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02.23.11

Links 23/2/2011: GNOME Shell 2.91.6 is Out, Linux Mint 10 KDE is Also Out

Posted in News Roundup at 6:33 pm by Dr. Roy Schestowitz

GNOME bluefish

Contents

GNU/Linux

  • Kernel Space

    • Graphics Stack

      • Sapphire Radeon HD 6870 On Linux

        In this review today at Phoronix we are testing out the Sapphire Radeon HD 6870 Vapor-X 1GB graphics card to see how this popular AMD Radeon graphics processor is performing under Linux.

  • Applications

    • Openshot 1.3.0 is a major step forward

      In my experience, earlier OpenShot versions were somewhat unreliable, but most of the functionality was there. Effects worked as expected for the most part, and while the interface was a bit awkward to work with at times, most of what the application was offering was there to be used. Having said so, my main problem with OpenShot was performance. Even when working with videos well below HD quality, the application would choke on them. Simply trying to add a single audio track to a single video track was a nightmare, for the preview render would be useless, thus leaving me editing blind.

    • Audio Players For Linux

      Best of the best – Amarok

      Nothing on any other platform even begins to approach the raw power of the Amarok media player. Not even close. Scripts, add-ons, smart playlists, Amarok provides the kind of jukebox experience that actually made me want to switch to Linux full time years ago. I was using Linux back then anyway, but when I first saw everything Amarok could do…there was NO contest. The only thing lacking is access to a mainstream music store. Alternative artists are well supported here though.

    • GTimelog: A Beautifully Bare-Bones Approach to Time Tracking

      GTimelog is a simple task-tracking tool that doesn’t make you adjust your own work habits in order to conform to the way it works. It’s not exactly pretty to look at — there isn’t much going on in the GUI department. But it’s easy to learn, and for users who want to maintain strict control over a time-management app, its lack of full automation is actually an asset.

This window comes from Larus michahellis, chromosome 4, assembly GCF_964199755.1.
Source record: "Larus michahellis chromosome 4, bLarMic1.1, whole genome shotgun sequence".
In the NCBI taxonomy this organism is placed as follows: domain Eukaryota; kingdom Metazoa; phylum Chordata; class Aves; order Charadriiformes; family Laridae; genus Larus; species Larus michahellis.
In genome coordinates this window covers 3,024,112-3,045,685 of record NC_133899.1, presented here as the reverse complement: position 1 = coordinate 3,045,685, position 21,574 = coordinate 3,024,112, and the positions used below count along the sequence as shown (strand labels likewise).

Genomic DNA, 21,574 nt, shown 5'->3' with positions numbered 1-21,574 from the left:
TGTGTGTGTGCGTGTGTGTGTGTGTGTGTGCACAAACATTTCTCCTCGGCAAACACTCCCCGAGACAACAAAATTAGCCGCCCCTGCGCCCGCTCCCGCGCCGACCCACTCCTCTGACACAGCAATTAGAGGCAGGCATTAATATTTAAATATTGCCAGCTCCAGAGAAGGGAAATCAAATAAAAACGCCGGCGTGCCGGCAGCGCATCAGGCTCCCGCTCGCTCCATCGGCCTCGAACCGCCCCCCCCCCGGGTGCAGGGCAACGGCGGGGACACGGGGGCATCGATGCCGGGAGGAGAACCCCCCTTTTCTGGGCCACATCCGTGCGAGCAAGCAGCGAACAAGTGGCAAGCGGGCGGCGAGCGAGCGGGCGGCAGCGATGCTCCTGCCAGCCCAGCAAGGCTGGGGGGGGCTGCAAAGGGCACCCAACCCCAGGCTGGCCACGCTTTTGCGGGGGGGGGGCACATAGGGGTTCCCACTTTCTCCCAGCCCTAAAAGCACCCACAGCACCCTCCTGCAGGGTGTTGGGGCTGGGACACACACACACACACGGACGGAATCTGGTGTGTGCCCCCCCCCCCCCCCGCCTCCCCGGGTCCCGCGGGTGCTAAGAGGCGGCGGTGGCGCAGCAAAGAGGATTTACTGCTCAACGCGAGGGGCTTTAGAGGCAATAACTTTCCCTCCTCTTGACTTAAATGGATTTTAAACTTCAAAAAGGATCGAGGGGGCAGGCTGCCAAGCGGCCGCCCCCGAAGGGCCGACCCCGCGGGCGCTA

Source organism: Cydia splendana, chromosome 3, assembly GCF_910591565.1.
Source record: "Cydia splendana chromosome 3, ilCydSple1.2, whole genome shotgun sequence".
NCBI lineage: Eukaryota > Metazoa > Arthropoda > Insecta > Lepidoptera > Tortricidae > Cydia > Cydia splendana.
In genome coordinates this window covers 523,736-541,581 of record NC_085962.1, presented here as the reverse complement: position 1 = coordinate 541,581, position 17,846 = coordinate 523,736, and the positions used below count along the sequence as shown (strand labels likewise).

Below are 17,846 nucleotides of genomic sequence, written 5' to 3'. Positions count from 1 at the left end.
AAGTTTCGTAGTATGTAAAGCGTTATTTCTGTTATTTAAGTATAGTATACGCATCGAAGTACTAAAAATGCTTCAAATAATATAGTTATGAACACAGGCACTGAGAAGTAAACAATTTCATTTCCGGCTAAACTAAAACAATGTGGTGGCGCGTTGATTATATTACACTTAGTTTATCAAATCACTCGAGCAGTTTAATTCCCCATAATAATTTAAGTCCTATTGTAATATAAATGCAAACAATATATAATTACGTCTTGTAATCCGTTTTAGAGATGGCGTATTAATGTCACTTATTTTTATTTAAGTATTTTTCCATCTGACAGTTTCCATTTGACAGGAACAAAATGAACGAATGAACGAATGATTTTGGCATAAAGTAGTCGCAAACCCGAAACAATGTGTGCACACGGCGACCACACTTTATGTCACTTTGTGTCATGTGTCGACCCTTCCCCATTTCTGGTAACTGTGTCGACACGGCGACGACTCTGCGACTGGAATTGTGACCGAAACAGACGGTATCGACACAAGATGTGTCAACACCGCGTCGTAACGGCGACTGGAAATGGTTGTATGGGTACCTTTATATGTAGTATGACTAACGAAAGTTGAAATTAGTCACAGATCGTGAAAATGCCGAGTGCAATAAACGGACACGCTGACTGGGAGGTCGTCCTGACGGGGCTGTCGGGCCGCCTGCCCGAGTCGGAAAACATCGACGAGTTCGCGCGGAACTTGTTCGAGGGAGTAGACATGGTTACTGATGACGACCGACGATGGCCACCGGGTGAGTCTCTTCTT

• Instructionals/Technical

  • Desktop Environments

    • K Desktop Environment/KDE SC)

    • GNOME Desktop

      • GNOME Shell 2.91.6 released

        GNOME Shell provides core user interface functions for the GNOME 3 desktop, like switching to windows and launching applications. GNOME Shell takes advantage of the capabilities of modern graphics hardware and introduces innovative user interface concepts to provide a visually attractive and easy to use experience.

      • Want To See How Gnome Shell 3 Is Progressing?

        Gnome is going for a major makeover with version 3 which will hit this summer. There is a lot of talk around the new Gnome Shell 3 which will redefine the user interface for Gnome, the way KDE did with KDE 4.x. Gnome Shell 3 and KDE 4x also show how progressive and innovative GNU/Linux based systems are as compared to Windows or Mac.

  • Distributions

    • New Releases

    • Debian Family

      • Debian Squeeze: about relevance and visibility

        Coming back to Debian, our famous distribution seems to be slowly drifting toward invisibility. It’s not loosing relevance, since many important and popular distributions are based on Debian, but ever less people install Debian on their computer because they find a derived distribution that better fit their needs. Debian is becoming a sort of framework to build distributions where the invisible features like security, reliability, and coherence in licenses are ever more important.

      • Canonical/Ubuntu

  • Devices/Embedded

    • Review: Hands on with the Boxee Box

      Everywhere you look these days, there is a new device for sale designed to get music, movies, and entertainment to your TV without the hassle of old-fashioned delivery systems like cable or satellite. So when media-center maker Boxee announced last year that it was adding a Linux-based set-top hardware device to what used to be a software-only product, it took on a decidedly tougher market.

      [...]